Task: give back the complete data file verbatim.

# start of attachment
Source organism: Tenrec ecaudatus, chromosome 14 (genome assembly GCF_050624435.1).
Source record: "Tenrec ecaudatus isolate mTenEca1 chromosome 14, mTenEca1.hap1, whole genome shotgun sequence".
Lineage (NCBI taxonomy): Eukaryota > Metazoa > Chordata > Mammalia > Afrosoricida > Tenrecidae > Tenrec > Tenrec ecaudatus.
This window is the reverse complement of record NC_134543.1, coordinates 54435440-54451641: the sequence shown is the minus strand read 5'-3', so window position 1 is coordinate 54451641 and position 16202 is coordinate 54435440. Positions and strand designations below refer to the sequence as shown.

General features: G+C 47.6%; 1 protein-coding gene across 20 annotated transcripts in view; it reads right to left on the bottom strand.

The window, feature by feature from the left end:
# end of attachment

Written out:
Source organism: Tenrec ecaudatus, chromosome 14 (genome assembly GCF_050624435.1).
Source record: "Tenrec ecaudatus isolate mTenEca1 chromosome 14, mTenEca1.hap1, whole genome shotgun sequence".
Lineage (NCBI taxonomy): Eukaryota > Metazoa > Chordata > Mammalia > Afrosoricida > Tenrecidae > Tenrec > Tenrec ecaudatus.
This window is the reverse complement of record NC_134543.1, coordinates 54435440-54451641: the sequence shown is the minus strand read 5'-3', so window position 1 is coordinate 54451641 and position 16202 is coordinate 54435440. Positions and strand designations below refer to the sequence as shown.

General features: G+C 47.6%; 1 protein-coding gene across 20 annotated transcripts in view; it reads right to left on the bottom strand.

The window, feature by feature from the left end: